Aeolus will be the first to directly measure wind speeds and directions all over the globe
New satellite will bounce light off air to measure winds
Whichever way the wind blows, a new satellite launched Wednesday will be watching it.
The Aeolus satellite will be the first to directly measure wind speeds and directions all over the globe, allowing scientists to improve worldwide weather forecasts.
“This has not been done before from space,” said project scientist Anne Grete Straume of the European Space Agency.
Named after the keeper of the winds in Greek mythology, the probe lifted off late Wednesday. The original plan to launch it on Tuesday had to be postponed, ironically because of adverse winds.
Ms Straume said that computer models for predicting future weather rely heavily on four pieces of information about the atmosphere: temperature, pressure, humidity and winds.
Data on air movements are currently collected from the ground or, indirectly, by observing waves and clouds from planes or space.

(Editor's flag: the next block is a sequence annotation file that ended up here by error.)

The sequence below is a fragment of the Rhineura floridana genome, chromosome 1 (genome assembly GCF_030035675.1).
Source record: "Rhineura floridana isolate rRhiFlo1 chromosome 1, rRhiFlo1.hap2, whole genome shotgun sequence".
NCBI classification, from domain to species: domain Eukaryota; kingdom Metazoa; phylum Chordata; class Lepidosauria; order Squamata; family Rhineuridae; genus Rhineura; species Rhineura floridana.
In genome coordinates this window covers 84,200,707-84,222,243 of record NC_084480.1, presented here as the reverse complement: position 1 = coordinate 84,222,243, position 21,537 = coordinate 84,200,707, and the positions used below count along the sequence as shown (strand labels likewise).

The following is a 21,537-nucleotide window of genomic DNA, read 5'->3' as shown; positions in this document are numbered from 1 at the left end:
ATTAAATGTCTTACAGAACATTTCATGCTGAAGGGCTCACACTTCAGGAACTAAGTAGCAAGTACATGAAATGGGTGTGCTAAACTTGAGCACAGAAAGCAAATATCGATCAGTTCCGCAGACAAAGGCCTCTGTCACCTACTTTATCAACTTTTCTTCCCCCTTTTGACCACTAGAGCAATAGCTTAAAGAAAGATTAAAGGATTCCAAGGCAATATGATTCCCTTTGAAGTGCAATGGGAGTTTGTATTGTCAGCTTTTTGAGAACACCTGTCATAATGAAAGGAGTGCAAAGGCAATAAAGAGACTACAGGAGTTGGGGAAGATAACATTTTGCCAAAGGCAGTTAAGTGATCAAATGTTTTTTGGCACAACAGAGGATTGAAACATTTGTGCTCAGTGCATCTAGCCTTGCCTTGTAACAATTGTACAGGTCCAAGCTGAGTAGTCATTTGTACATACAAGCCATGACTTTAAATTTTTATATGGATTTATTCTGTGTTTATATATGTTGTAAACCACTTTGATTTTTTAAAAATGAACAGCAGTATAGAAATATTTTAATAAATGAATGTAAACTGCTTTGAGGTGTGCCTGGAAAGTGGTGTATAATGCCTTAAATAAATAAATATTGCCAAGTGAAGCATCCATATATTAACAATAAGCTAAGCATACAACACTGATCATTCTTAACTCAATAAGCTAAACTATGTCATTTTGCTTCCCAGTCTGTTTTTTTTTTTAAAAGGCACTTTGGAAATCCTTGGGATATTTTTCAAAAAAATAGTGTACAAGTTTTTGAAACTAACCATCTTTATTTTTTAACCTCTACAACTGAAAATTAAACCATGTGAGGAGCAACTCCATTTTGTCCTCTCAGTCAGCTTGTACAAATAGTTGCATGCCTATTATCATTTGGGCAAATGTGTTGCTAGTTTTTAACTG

Aeolus is equipped with a so-called lidar — nicknamed Aladin — that fires powerful pulses of ultraviolet laser light into the atmosphere and then observes which way they are scattered when they bounce off tiny particles in the air, Ms Straume said. By comparing the wavelength of the light when it goes out to the wavelength when it returns, scientists can calculate which way the air is moving.
The process — known as the Doppler effect — is familiar to most people from the way the sound of an ambulance changes whether it’s moving toward or away from the listener.
Importantly, Aeolus will close a gap scientists have when it comes to measuring winds at altitudes between 10-30 kilometres. It will also be able to collect data from areas where ground-based weather stations don’t exist, such as in remote regions on land or at sea.
The satellite will orbit Earth every 90 minutes, beaming data to a ground station on Norway’s Arctic island of Svalbard from where they will be sent to the European Center for Medium-Range Weather Forecasts in Reading, England.
The European Space Agency said it hopes real-time wind measurements will also help predict extreme weather and climate change more accurately.